Currently viewing the category: "Bees"
What's That Bug? does not endorse extermination

Subject: Green Orchid Bee
Location: 76016 Arlington, TX
November 29, 2014 2:50 pm
This was taken today in Arlington, TX. We’ve seen several of these today humming around the garden. Temps are unseasonably warm, but will cool down tomorrow.
Signature: Lisa Parisot

Metallic Green Sweat Bee

Metallic Green Sweat Bee

Dear Lisa,
To the best of our knowledge, the Green Orchid Bee is not found in Arlington, Texas.  It is an introduced species and according to BugGuide it is a member of a:  “neotropical group, with 1 sp. established in so. FL and recorded from southernmost TX (Brownsville)”
  This is a Metallic Green Sweat Bee in the subfamily Halictinae, and you can read more about them on BugGuide where it states:  “Most species nest in burrows in banks or in the ground (Augochlora uses partially rotten logs). Some are primitively eusocial; in such cases usually a female guards the entrance to the burrow by plugging it with her head. Generally the main burrow is vertical; it sends horizontal branches, each branch ending in a solitary cell.”  It can be very difficult to identify Metallic Green Sweat Bees to the genus or species level from images.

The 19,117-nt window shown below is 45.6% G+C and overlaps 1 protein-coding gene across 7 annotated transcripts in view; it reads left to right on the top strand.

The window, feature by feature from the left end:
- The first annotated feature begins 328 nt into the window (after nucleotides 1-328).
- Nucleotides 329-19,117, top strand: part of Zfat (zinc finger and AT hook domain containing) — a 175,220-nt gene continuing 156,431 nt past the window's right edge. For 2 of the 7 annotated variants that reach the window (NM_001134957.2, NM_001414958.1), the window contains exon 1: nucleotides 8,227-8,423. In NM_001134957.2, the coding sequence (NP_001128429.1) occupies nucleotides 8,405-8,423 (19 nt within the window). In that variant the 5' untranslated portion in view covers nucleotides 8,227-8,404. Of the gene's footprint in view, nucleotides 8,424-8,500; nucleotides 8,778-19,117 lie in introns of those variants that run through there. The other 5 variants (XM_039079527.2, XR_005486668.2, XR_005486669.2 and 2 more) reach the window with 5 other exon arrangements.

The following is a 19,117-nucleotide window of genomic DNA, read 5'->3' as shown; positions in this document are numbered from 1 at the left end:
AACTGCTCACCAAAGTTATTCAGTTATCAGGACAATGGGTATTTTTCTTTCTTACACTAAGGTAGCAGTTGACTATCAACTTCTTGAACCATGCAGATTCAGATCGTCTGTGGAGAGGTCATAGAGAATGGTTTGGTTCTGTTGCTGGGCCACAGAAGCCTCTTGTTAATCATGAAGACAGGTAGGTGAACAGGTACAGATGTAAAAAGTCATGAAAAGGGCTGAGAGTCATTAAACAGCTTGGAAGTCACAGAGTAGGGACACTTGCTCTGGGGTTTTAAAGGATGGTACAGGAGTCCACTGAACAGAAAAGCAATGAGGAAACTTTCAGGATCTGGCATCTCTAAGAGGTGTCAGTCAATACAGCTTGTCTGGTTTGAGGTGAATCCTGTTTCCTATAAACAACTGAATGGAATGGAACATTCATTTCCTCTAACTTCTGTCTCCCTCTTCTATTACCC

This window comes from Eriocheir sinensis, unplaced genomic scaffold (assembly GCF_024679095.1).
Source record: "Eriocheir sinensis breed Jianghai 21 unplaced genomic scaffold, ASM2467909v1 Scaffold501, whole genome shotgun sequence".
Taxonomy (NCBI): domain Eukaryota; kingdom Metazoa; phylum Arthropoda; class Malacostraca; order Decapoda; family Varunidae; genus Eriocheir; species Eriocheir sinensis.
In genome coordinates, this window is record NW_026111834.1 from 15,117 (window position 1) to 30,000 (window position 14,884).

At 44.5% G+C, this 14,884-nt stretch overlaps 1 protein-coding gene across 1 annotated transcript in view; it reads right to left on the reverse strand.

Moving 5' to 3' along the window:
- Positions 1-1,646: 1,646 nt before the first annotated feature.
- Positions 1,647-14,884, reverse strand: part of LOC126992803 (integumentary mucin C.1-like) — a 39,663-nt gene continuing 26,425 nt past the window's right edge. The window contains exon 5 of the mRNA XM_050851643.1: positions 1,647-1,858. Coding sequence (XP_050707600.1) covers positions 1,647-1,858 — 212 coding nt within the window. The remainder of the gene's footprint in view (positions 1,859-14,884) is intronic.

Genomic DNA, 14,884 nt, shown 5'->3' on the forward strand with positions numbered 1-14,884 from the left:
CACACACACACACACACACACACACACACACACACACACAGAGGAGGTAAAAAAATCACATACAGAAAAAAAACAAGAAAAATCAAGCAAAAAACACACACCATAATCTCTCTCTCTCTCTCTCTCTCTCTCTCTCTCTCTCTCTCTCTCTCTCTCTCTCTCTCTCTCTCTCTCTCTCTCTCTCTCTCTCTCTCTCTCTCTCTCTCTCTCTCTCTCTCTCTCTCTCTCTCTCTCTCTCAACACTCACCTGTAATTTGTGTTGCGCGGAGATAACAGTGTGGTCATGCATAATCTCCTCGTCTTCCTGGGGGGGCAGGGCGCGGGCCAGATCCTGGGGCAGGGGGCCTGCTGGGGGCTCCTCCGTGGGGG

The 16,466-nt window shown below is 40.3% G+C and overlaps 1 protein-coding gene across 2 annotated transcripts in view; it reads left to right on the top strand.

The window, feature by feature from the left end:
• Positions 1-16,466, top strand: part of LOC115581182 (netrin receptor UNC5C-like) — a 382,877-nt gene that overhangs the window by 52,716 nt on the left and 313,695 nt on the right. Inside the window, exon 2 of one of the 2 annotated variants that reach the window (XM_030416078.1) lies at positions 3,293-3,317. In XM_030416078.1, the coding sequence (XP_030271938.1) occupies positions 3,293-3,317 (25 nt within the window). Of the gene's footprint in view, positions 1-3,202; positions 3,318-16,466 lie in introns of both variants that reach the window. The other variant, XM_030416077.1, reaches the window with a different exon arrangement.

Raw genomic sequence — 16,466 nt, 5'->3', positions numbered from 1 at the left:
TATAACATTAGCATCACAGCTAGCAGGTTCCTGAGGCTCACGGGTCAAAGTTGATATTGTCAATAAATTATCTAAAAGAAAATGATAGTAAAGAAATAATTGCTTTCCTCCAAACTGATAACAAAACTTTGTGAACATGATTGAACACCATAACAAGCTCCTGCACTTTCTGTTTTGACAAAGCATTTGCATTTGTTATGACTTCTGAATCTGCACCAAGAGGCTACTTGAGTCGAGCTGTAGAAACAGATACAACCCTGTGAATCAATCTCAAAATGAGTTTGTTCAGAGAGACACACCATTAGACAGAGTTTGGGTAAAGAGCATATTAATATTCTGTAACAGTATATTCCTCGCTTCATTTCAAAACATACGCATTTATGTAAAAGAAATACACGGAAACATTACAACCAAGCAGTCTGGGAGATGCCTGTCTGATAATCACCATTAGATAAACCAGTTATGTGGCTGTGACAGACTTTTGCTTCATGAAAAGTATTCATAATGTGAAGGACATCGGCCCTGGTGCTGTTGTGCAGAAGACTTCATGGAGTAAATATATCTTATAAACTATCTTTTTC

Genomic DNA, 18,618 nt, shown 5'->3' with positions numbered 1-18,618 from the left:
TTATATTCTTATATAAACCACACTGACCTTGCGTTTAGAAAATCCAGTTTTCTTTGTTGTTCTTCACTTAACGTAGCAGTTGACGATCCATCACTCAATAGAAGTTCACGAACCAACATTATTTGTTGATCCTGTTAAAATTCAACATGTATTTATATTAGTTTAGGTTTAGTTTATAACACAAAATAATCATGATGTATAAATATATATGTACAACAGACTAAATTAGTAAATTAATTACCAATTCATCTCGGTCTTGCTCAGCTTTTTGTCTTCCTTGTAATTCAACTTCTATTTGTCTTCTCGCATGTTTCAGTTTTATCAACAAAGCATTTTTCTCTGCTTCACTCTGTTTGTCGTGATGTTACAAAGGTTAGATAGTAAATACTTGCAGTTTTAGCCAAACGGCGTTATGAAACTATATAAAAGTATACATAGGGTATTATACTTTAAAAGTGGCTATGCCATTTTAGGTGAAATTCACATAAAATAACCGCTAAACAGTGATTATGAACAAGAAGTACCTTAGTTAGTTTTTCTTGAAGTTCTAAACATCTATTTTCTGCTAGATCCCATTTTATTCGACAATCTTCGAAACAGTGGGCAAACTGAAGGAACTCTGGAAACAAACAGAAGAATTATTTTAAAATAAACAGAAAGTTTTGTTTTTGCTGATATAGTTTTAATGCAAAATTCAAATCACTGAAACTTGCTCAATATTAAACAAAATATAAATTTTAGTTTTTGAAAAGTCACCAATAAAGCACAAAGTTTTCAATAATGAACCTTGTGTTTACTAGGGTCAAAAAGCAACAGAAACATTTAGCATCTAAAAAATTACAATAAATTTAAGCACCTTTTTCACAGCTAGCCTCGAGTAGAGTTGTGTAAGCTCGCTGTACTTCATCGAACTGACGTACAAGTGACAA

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Subject: Giant wood-boring flying insect
Location: Rural Bangladesh
November 20, 2014 7:13 pm
My husband took this picture in rural Bangladesh. He says it was a wood-boring insect, about 3 inches long, and that it died right in front of him (he didn’t kill it). The eyes and wings are just amazing.
Signature: Lisa C.

Carpenter Bee

Carpenter Bee

Dear Lisa,
This amazing insect is a Carpenter Bee in the subfamily Xylocopinae.  The female tunnels in wood, creating several nursery chambers that she provisions with pollen.  She lays an egg in each chamber so that her developing larva will have a food source.

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Subject: First time to see this kind of bee
Location: Flowers on the backyard of the house & also on the farm
November 13, 2014 1:16 pm
Aloha bugman,
Can you identify what kind of bee is this please? Never saw something like this before! Mahalo! :)
Signature: L. Rocknash

Sonoran Carpenter Bee

Sonoran Carpenter Bee

Dear L. Rocknash,
We are guessing by your greeting and closing that you are from Hawaii.  This is a male Carpenter Bee, and we learned on BugGuide that the Sonoran Carpenter Bee,